EDIT: After I published this post, I realized that I left out one additional technique that has been very helpful. Again, this may just be something that works for me, but I figured it was still worth mentioning. I call it “rebound thoughts,” and it’s basically a catalog of the thoughts that accompany rising anxiety paired with the exact opposite thought that instantly refutes it. By studying these in advance, I can beat back the fearful thoughts as they start, rather than letting them build until I’m having panic attack. Here’s an example: probably one of the most reliable signals that I’m about to have a panic attack is that I start thinking, “get me off this plane.” The rebound thought there is: “Keep me on this plane!” To expand on that: “Keep me on this plane so I can keep challenging myself to encounter turbulence and prove to myself that I can manage this.” Another one is, “that last bump was fine, but if it keeps going or gets worse, I’m gonna lose it.” Rebounding: “that last bump was fine, and if I can do one, I can do a hundred – so bring it on and let me see how big of a bump I can handle!” I agree that this sometimes veers into motivational speaking territory, but in the moment, psyching yourself up is one of the most important things you can do to keep fear and anxiety at bay. After all, panic is just your fight or flight response misfiring, which creates a surge of adrenaline. If you can repurpose that adrenaline surge into making you feel like you’re having an exhilarating experience as opposed to a terrifying one, you’re much less likely to panic.
In the end, I don’t know if I’ll ever get all the way to the point where I can say I’ve beaten my fear of flying. It’s more like back pain. Some flights are great, and I fly through turbulence as calm as if I were at home on the couch, and other ones are tense and shitty. The point, though, is that I always do it, even if it stresses me out. That’s why I say I have tamed my fear – I don’t let it dictate my choices or prevent me from seeing the world, but I do still wrestle with it constantly. I’m pretty sure that if I suddenly found myself in a job where I was flying a couple times a week routinely, the repeated and consistent exposure would finally get me to the point where I could fly without nervousness. That’s all hypothetical, though, since I don’t travel that much for work, and I don’t have the time or money to fly somewhere every weekend just for practice.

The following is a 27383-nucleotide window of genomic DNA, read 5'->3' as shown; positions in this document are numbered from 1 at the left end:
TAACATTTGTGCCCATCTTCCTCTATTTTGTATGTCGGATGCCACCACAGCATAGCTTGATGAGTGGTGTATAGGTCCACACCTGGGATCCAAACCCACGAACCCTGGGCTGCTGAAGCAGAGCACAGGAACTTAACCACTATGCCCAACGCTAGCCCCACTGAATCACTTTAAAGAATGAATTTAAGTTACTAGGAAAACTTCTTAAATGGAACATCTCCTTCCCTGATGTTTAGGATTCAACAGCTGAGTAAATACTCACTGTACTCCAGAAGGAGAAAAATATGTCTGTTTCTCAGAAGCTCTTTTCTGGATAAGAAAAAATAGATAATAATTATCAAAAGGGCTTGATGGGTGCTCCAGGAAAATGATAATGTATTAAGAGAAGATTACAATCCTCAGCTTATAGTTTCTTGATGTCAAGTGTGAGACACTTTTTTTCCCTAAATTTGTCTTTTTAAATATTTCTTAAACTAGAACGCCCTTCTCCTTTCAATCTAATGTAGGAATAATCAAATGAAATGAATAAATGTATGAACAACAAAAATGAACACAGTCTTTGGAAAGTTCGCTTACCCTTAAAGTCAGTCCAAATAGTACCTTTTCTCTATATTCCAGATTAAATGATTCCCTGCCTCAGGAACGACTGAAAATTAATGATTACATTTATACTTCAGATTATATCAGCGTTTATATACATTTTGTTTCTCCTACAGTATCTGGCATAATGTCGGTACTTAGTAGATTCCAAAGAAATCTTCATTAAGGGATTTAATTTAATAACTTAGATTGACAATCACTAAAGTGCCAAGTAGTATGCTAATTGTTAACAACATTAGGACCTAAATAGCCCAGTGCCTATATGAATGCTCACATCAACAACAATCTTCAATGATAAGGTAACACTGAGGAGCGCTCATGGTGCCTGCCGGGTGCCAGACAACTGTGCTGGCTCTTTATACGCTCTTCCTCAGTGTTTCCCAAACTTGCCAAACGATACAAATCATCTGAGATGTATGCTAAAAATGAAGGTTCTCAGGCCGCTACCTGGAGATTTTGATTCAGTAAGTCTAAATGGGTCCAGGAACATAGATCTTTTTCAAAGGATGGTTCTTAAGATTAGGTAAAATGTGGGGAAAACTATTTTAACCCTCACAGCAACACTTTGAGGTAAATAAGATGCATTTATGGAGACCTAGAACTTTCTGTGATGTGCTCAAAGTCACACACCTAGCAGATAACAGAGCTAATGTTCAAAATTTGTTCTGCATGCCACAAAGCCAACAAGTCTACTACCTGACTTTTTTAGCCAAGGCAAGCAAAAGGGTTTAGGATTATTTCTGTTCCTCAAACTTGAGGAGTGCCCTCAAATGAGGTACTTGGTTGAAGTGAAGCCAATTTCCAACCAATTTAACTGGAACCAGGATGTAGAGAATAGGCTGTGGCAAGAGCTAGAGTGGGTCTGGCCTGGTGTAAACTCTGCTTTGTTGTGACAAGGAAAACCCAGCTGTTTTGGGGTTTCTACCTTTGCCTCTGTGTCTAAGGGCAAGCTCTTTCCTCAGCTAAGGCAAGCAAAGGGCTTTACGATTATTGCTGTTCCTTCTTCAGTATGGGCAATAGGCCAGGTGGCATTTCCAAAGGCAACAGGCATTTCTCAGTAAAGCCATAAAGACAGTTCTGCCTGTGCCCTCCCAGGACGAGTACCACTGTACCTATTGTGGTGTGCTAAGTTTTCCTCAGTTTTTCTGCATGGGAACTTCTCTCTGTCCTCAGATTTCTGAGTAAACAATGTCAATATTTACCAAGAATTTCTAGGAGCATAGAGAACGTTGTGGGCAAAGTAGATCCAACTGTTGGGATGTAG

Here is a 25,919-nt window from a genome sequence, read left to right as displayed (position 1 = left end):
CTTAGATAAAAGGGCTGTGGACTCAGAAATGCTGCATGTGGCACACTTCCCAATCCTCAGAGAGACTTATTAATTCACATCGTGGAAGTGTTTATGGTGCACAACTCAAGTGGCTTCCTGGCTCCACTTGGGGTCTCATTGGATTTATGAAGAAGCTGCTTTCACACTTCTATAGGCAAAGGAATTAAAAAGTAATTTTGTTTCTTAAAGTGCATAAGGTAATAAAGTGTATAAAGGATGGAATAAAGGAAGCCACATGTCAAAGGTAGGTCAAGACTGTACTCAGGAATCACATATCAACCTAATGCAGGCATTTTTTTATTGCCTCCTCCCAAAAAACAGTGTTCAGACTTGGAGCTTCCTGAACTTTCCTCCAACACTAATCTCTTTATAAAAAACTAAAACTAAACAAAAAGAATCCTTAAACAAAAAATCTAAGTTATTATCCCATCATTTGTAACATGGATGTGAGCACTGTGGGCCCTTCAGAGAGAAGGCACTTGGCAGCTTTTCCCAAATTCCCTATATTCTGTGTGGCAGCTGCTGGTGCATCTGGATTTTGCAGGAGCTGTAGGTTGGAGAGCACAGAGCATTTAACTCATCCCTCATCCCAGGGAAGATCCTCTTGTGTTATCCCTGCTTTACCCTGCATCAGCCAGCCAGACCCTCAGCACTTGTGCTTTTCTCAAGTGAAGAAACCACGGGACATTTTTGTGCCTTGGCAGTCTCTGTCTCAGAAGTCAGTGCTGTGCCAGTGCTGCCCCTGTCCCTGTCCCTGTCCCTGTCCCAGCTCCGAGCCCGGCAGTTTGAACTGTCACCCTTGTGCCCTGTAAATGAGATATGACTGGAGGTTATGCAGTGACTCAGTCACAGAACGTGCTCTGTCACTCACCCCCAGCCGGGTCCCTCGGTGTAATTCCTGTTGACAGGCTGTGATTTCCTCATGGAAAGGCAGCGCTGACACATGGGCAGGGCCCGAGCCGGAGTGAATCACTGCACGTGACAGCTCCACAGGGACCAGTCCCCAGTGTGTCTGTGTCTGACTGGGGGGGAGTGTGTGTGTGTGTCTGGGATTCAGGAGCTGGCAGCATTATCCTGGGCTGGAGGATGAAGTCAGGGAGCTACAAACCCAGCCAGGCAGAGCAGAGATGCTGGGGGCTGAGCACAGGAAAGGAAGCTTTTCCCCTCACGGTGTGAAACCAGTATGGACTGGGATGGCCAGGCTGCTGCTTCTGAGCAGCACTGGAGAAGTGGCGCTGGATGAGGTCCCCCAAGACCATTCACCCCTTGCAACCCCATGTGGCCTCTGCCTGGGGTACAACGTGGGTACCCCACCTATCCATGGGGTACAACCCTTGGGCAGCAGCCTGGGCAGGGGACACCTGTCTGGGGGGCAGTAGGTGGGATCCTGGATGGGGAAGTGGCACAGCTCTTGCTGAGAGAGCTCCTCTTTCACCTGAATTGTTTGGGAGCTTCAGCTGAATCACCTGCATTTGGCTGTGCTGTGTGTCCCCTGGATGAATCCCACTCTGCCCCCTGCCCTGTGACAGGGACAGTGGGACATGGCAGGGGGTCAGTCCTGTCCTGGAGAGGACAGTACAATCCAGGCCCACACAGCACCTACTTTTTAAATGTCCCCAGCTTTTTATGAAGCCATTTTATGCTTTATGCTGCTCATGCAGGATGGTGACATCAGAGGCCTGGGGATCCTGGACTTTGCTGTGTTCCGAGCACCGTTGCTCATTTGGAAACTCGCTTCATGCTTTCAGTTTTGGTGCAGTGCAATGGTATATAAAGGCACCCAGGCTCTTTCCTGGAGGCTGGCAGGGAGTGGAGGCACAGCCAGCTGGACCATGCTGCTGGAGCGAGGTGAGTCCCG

Still, without getting too didactic, have hope if this is something you also struggle with. It’s definitely possible to get to a place where flying is doable, and sometimes I even find it enjoyable. And let’s be clear that I love a lot of things about flying – in fact, I love pretty much everything about flying except for the physical feeling of flying. There’s nothing I’d like more than to be like the 75% of flyers for whom the worst thing about flying is the legroom… the people don’t care what the weather is doing, and who don’t bat an eyelid when the plane flies into a thunderstorm or over a mountain range. But even if I never get there, the fact that I can do it at all is still a pretty huge accomplishment, and the fact that I figured out how to do it in maximum comfort thanks to churning is the cherry on top.
I never got as bad feelings as you have had to deal with, but I had a 25 year “period” where, to one degree or another, I hated flying. As in, took Amtrak from PHL-ATL (great trip, by the way). This morning, coincidentally, I realized that on a flight I took yesterday I had barely noticed takeoff or landing. So I think I have come a long way. Not that any of this is relevant to your situation, but a bunch of things happened in series:
1. Look at the top of your website. I got a chance to go to Paris … a lot. I love Paris, and the more I went, the more I loved it. Paris cannot be reached by Amtrak (though I do daydream some time about that train the Chinese are thinking of building through Siberia and Alaska….)
2. Coming back from Paris one day, stumbled into a four-person (was with family) op-up to Business. God I miss you, USAirways! Not totally rational — not rational at all — but found that not only did I like Business, a lot (and this was without the lie-flat seats), I did not feel as scared in the front of the plane. They can’t kill me, I’m a swell. Maybe fewer scared co-passengers?
3. Rinse and repeat (plus love of money). So this was toward the start of the Great Recession (is that over now, by the way?) and there were a lot of great holes in the USAirways program. I mean, domestically, I would often get upgraded as a lowly Silver, and hitting Gold…. Anyhow, I had some skin in the status game, and started angling for trips. With F seats easier and easier domestically, my wife got more interested in travel. I also noticed that I was less worried with her on board. (It wasn’t that she wasn’t something of a scared flyer, but it gave me a role to pretend to [“all perfectly normal… these planes are designed to fly with just one engine … oh, that was a *wing* you say?]) Anyhow, you do anything over and over and over and over and ….
Good luck. Don’t listen to anyone about this (least of all me). Do what works for you.